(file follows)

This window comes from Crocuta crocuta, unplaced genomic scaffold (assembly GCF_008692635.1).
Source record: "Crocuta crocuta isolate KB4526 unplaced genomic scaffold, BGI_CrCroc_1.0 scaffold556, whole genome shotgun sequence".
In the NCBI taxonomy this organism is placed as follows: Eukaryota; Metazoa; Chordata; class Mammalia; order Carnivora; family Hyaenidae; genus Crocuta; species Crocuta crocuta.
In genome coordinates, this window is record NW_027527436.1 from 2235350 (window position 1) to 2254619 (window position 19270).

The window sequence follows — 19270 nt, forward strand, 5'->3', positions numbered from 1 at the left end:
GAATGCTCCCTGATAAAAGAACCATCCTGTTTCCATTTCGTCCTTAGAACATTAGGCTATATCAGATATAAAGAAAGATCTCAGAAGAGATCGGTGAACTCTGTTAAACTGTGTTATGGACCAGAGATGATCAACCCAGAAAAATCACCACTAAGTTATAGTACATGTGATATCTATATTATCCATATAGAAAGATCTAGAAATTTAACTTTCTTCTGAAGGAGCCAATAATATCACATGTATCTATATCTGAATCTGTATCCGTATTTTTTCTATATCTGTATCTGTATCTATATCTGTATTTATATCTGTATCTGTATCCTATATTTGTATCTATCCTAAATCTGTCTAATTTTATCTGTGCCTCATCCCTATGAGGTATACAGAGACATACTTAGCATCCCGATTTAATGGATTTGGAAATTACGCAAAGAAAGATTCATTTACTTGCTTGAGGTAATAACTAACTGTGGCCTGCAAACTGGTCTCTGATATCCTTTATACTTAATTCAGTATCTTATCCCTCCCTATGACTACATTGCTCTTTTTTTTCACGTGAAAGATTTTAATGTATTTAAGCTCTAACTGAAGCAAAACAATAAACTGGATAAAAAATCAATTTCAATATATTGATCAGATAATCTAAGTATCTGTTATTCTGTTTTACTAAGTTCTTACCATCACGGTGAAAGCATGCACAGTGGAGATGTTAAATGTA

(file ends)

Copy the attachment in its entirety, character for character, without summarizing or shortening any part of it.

This window comes from Crocuta crocuta, unplaced genomic scaffold (assembly GCF_008692635.1).
Source record: "Crocuta crocuta isolate KB4526 unplaced genomic scaffold, BGI_CrCroc_1.0 scaffold556, whole genome shotgun sequence".
In the NCBI taxonomy this organism is placed as follows: Eukaryota; Metazoa; Chordata; class Mammalia; order Carnivora; family Hyaenidae; genus Crocuta; species Crocuta crocuta.
In genome coordinates, this window is record NW_027527436.1 from 2235350 (window position 1) to 2254619 (window position 19270).

The window sequence follows — 19270 nt, forward strand, 5'->3', positions numbered from 1 at the left end:
GAATGCTCCCTGATAAAAGAACCATCCTGTTTCCATTTCGTCCTTAGAACATTAGGCTATATCAGATATAAAGAAAGATCTCAGAAGAGATCGGTGAACTCTGTTAAACTGTGTTATGGACCAGAGATGATCAACCCAGAAAAATCACCACTAAGTTATAGTACATGTGATATCTATATTATCCATATAGAAAGATCTAGAAATTTAACTTTCTTCTGAAGGAGCCAATAATATCACATGTATCTATATCTGAATCTGTATCCGTATTTTTTCTATATCTGTATCTGTATCTATATCTGTATTTATATCTGTATCTGTATCCTATATTTGTATCTATCCTAAATCTGTCTAATTTTATCTGTGCCTCATCCCTATGAGGTATACAGAGACATACTTAGCATCCCGATTTAATGGATTTGGAAATTACGCAAAGAAAGATTCATTTACTTGCTTGAGGTAATAACTAACTGTGGCCTGCAAACTGGTCTCTGATATCCTTTATACTTAATTCAGTATCTTATCCCTCCCTATGACTACATTGCTCTTTTTTTTCACGTGAAAGATTTTAATGTATTTAAGCTCTAACTGAAGCAAAACAATAAACTGGATAAAAAATCAATTTCAATATATTGATCAGATAATCTAAGTATCTGTTATTCTGTTTTACTAAGTTCTTACCATCACGGTGAAAGCATGCACAGTGGAGATGTTAAATGTA